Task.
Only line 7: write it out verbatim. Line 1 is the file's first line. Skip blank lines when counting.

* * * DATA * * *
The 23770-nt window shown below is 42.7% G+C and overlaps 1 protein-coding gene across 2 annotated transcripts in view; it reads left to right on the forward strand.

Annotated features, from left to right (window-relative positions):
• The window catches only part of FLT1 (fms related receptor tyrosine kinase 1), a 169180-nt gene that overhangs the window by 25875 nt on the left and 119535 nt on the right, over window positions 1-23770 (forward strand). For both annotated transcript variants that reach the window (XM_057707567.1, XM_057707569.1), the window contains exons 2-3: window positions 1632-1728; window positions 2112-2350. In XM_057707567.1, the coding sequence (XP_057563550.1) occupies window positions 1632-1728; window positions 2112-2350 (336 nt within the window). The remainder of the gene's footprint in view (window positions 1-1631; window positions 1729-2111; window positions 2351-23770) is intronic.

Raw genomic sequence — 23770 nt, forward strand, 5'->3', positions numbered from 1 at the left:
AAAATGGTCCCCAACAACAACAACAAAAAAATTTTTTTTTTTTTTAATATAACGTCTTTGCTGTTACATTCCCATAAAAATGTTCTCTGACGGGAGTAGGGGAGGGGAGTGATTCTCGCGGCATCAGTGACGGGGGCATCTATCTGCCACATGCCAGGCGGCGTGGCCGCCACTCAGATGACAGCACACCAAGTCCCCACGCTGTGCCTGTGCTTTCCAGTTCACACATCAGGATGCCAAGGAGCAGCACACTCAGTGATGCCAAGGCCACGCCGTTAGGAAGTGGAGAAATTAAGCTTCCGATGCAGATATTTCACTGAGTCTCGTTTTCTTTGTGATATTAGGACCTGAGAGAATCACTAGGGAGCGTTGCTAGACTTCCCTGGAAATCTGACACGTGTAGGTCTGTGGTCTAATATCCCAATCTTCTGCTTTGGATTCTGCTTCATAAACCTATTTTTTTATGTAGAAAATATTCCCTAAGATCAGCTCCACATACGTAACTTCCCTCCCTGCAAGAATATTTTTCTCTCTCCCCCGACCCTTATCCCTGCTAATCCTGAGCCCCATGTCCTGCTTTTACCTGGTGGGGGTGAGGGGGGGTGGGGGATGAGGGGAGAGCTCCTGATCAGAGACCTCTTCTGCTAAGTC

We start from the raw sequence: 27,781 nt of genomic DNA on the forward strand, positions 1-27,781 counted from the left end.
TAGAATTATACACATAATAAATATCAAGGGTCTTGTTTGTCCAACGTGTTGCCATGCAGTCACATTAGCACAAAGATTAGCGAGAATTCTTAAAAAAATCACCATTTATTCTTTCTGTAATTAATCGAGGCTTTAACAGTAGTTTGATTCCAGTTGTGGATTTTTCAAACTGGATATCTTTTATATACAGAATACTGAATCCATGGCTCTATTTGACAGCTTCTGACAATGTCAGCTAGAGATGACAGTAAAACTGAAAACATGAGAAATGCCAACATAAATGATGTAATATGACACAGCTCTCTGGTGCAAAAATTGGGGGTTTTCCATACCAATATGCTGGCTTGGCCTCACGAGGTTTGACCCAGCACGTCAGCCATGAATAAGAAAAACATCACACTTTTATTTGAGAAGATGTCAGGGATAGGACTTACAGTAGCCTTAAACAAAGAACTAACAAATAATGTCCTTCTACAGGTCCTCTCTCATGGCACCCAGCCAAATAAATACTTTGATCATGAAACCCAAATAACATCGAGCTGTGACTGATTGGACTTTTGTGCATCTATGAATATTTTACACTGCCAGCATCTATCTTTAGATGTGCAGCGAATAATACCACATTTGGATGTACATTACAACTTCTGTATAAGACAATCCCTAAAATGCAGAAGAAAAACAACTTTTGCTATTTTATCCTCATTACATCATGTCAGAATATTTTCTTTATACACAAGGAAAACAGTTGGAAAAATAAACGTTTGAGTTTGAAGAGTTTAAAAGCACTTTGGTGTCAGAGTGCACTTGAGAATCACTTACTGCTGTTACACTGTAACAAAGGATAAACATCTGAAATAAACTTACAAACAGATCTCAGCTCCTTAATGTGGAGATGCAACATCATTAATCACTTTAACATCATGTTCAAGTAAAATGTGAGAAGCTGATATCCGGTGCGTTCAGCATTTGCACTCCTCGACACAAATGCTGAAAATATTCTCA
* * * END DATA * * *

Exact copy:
TAGAATTATACACATAATAAATATCAAGGGTCTTGTTTGTCCAACGTGTTGCCATGCAGTCACATTAGCACAAAGATTAGCGAGAATTCTTAAAAAAATCACCATTTATTCTTTCTGTAATTAATCGAGGCTTTAACAGTAGTTTGATTCCAGTTGTGGATTTTTCAAACTGGATATCTTTTATATACAGAATACTGAATCCATGGCTCTATTTGACAGCTTCTGACAATGTCAGCTAGAGATGACAGTAAAACTGAAAACATGAGAAATGCCAACATAAATGATGTAATATGACACAGCTCTCTGGTGCAAAAATTGGGGGTTTTCCATACCAATATGCTGGCTTGGCCTCACGAGGTTTGACCCAGCACGTCAGCCATGAATAAGAAAAACATCACACTTTTATTTGAGAAGATGTCAGGGATAGGACTTACAGTAGCCTTAAACAAAGAACTAACAAATAATGTCCTTCTACAGGTCCTCTCTCATGGCACCCAGCCAAATAAATACTTTGATCATGAAACCCAAATAACATCGAGCTGTGACTGATTGGACTTTTGTGCATCTATGAATATTTTACACTGCCAGCATCTATCTTTAGATGTGCAGCGAATAATACCACATTTGGATGTACATTACAACTTCTGTATAAGACAATCCCTAAAATGCAGAAGAAAAACAACTTTTGCTATTTTATCCTCATTACATCATGTCAGAATATTTTCTTTATACACAAGGAAAACAGTTGGAAAAATAAACGTTTGAGTTTGAAGAGTTTAAAAGCACTTTGGTGTCAGAGTGCACTTGAGAATCACTTACTGCTGTTACACTGTAACAAAGGATAAACATCTGAAATAAACTTACAAACAGATCTCAGCTCCTTAATGTGGAGATGCAACATCATTAATCACTTTAACATCATGTTCAAGTAAAATGTGAGAAGCTGATATCCGGTGCGTTCAGCATTTGCACTCCTCGACACAAATGCTGAAAATATTCTCA